The city of Warsaw, located on the Vistula river, is the capital of Poland and its largest city. Its population as of 2004 was estimated at 1.7 million inhabitants, with 2.8 million inhabitants in Greater Warsaw. The city, also the capital of Masovian Voivodship, is home to many industries, including steel, electrical engineering, and automotive. It also features 66 institutions of higher learning. Warsaw is home to over 30 theatres, including the Grand Theatre and the National Philharmonic Orchestra.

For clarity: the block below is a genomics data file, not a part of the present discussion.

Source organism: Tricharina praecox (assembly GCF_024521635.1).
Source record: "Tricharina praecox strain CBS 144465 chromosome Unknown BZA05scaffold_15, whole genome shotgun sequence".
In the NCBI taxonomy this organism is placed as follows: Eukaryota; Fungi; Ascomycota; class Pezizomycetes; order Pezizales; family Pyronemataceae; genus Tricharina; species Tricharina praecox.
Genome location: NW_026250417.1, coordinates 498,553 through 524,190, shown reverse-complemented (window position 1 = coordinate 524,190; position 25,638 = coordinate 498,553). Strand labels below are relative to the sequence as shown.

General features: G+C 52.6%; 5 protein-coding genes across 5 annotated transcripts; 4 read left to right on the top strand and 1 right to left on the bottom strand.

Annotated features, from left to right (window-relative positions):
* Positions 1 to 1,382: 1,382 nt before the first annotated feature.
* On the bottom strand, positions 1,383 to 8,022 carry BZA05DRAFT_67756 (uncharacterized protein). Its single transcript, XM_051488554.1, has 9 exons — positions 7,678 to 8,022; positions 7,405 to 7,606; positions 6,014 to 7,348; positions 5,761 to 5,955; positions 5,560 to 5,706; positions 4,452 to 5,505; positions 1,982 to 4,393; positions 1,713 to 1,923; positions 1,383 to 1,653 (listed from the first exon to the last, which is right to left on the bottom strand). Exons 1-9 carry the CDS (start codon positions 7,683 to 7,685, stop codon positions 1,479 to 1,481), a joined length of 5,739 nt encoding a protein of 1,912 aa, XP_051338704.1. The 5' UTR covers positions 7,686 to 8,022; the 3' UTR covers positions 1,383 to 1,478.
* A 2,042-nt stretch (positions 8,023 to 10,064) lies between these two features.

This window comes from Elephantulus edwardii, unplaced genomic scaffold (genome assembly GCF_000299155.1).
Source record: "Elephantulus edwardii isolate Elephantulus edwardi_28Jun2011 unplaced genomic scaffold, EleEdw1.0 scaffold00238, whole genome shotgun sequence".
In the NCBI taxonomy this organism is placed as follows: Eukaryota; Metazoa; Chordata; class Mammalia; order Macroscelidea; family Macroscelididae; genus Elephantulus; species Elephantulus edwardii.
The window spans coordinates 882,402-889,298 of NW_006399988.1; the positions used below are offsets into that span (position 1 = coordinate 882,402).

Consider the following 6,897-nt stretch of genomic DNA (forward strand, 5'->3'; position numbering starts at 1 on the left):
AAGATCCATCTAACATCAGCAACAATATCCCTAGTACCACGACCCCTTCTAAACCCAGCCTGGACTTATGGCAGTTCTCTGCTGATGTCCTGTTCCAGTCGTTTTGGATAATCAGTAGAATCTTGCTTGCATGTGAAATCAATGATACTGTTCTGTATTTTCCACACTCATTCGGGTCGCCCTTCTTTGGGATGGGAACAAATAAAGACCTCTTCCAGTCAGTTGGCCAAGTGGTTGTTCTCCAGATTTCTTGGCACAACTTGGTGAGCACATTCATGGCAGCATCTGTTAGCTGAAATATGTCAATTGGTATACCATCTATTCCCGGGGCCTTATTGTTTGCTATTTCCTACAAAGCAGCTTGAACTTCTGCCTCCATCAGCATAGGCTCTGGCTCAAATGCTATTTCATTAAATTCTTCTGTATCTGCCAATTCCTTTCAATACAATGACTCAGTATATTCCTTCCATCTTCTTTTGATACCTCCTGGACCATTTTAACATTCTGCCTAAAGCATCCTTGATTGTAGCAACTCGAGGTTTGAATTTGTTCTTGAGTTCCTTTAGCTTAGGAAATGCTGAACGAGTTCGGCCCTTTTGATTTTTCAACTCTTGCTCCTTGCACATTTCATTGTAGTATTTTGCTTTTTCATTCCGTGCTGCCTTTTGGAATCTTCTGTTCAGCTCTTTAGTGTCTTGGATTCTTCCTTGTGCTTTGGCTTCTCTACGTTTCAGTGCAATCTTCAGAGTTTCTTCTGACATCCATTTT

Almost completely destroyed in World War II, Warsaw is essentially a postwar city. Its few historic districts have been carefully reconstructed, but most of its urban landscape is modern, from the products of the communist era to more creative efforts of recent years. Since the fall of communism in the early 90s, Warsaw has developed into a thrilling, busy city rapidly catching up with the West. It is Poland's most cosmopolitan and progressive urban centre, with many luxury hotels, elegant shops and a wide range of services.
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